A dozen or so years ago, potty-mouthed TV chef Gordon Ramsay visited Iceland for his first taste of puffin.
With its orange beak and tuxedoed body, the puffin resembles a sort of airborne penguin. But despite its cartoonishly charming appearance, this seabird has been on the menu in Iceland and parts of Norway for centuries.
“Very creamy, slightly gamey, a little bit salty,” Ramsay said approvingly, poking around a fresh salad garnished with occasional slivers of smoked puffin. “Never tasted anything like it before — and obviously a [bleeping] nightmare to catch because there’s hardly any on my [bleeping] plate.”
Iceland has the world’s largest breeding colony of puffins, and birds there are still hunted by “skyfishing” — netted in mid-flight with what Ramsay described as “a pole vault with a net on the end.” In Norway, puffin hunting was traditionally centered on the Lofoten Islands, a remote archipelago north of the Arctic Circle whose average temperatures miraculously remain above freezing year-round due to the warming waters of the Gulf Stream.
Today, Norway has outlawed puffin hunting. But centuries ago, before nets began to be used, a special dog was developed to capture the brightly beaked birds.
The Rare Puffin Dog
One of the rarest canines on the planet, ranking 197 among 197 AKC-recognized dog breeds, the Norwegian Lundehund – literally, “puffin dog” – would scale sheer-faced cliffs to raid puffin nests, bringing the still-live birds back to their masters.
No one knows quite how long Lundehunds have been living in this remote corner of Norway, but written records date back to the early 1400s. Households often had as many as a dozen Lundehunds, which were considered more valuable than a cow. The best dogs caught up to 80 birds a day, and nothing went to waste: Whatever fresh meat that couldn’t be consumed was salted in huge barrels for sustenance over the long winters. Puffin down was used in quilts and pillows, and anything left over was fed to the dogs.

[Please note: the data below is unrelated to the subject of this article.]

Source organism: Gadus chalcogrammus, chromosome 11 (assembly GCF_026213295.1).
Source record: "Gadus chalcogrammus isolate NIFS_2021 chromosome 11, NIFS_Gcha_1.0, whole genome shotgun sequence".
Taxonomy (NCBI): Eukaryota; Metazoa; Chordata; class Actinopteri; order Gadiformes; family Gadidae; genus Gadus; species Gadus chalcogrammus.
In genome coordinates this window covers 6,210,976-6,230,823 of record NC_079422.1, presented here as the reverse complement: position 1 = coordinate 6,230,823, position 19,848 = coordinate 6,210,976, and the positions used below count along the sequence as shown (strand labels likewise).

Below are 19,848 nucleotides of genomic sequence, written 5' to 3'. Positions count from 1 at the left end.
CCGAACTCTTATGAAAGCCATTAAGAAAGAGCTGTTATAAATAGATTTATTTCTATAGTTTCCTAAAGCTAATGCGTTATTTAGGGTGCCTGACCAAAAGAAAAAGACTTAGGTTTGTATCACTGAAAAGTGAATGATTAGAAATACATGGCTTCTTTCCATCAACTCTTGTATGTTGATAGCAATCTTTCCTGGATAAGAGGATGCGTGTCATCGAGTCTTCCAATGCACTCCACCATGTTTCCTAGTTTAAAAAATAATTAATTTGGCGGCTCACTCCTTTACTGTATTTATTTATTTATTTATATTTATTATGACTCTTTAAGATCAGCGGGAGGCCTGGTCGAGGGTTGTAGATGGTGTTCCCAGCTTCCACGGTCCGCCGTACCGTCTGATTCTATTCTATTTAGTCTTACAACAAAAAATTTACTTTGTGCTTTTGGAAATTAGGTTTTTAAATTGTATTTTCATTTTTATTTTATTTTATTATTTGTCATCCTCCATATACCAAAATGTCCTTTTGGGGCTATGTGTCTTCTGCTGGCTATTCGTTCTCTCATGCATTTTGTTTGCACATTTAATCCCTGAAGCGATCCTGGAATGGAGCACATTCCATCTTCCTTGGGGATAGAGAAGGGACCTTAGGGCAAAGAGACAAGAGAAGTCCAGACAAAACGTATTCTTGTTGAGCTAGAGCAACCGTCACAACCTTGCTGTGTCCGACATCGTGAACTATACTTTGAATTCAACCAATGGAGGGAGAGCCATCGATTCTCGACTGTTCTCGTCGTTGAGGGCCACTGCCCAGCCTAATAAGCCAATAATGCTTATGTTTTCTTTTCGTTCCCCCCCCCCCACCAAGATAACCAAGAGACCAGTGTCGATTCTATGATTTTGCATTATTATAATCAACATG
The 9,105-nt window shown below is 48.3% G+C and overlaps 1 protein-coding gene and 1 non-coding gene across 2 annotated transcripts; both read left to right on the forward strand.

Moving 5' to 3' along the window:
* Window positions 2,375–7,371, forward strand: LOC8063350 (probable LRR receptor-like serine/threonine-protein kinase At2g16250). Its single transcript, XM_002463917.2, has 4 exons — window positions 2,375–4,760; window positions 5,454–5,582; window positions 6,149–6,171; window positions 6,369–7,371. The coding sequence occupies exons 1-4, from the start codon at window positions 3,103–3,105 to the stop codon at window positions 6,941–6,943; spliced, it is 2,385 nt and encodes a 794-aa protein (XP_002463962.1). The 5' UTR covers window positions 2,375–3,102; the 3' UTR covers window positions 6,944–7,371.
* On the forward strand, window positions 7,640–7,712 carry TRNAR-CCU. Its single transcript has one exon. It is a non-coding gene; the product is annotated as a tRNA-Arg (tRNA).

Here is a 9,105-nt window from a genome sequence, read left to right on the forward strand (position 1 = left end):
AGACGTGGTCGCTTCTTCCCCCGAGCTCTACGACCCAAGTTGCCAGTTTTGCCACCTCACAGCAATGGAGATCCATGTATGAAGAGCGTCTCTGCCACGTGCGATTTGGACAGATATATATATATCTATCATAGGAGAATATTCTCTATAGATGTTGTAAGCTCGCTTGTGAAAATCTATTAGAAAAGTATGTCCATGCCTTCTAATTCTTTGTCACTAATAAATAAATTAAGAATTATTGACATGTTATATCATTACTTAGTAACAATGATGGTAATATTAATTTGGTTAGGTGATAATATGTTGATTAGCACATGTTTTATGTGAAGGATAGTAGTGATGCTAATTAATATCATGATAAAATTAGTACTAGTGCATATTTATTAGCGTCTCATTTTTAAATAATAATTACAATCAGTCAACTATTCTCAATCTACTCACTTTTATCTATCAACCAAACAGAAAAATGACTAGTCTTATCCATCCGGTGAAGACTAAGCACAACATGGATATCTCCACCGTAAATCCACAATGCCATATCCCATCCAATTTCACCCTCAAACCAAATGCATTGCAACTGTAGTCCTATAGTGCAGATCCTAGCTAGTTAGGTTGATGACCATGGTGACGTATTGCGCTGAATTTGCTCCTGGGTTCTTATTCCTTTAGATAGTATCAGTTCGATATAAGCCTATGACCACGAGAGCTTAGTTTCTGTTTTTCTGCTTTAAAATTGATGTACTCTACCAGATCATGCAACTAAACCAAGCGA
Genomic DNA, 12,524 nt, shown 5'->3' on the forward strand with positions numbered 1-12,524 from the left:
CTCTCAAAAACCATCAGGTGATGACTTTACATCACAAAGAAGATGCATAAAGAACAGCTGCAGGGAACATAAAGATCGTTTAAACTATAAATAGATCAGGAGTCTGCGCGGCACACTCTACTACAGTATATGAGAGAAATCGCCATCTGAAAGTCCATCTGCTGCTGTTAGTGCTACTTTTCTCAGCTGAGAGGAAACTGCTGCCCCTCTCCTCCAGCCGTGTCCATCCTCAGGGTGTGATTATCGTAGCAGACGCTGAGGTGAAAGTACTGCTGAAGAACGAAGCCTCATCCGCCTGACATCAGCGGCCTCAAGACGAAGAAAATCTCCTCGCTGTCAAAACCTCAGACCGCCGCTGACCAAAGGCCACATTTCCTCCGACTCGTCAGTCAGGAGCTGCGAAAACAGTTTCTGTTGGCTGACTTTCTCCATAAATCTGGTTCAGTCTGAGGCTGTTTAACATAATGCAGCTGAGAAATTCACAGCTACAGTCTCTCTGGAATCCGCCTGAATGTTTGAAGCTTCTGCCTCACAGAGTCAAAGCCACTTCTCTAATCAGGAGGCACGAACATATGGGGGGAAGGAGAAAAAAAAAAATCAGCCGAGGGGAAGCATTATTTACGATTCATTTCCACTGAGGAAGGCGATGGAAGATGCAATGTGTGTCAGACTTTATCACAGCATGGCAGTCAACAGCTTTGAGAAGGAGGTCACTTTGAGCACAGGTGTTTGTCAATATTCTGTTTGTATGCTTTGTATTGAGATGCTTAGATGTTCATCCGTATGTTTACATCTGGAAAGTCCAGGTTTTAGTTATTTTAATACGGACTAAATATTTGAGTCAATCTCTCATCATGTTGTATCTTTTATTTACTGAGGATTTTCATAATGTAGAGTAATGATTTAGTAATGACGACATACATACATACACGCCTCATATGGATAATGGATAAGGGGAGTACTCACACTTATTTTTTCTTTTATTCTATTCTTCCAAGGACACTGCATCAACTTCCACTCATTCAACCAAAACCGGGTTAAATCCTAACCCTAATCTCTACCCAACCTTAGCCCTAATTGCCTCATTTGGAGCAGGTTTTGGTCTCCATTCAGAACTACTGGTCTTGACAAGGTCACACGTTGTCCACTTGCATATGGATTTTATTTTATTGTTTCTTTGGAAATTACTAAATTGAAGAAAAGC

The puffins, understandably, didn’t capitulate without a fight, as Ramsay learned all too well: His attempt at kissing a puffin he netted before releasing it earned him a gash that required three stitches.
The Lundehund, for its part, not only had to contend with beak and talon, but also with the narrow sea caves in which the birds nest. Crawling and twisting through those rocky crevices and tunnels required the canine version of a contortionist. As a result, the Lundehund can bend his head back so far that the top of his skull touches his spine, allowing for quick about-faces inside a cramped space. Thanks to an impressively flexible shoulder, he can also extend his legs out to the side, like the wings of an airplane, presumably to help stop him from falling after a misstep on the perilously high cliffs. And Lundehunds have the ability to tightly fold their ears to prevent water and debris from entering.
Finally, the Lundehund is a polydactyl. That’s not something you’d find roaming around Jurassic Park, but rather the formal name for the phenomenon of having extra digits, like Ernest Hemingway’s famous multi-toed cats that still reside at his Key West home.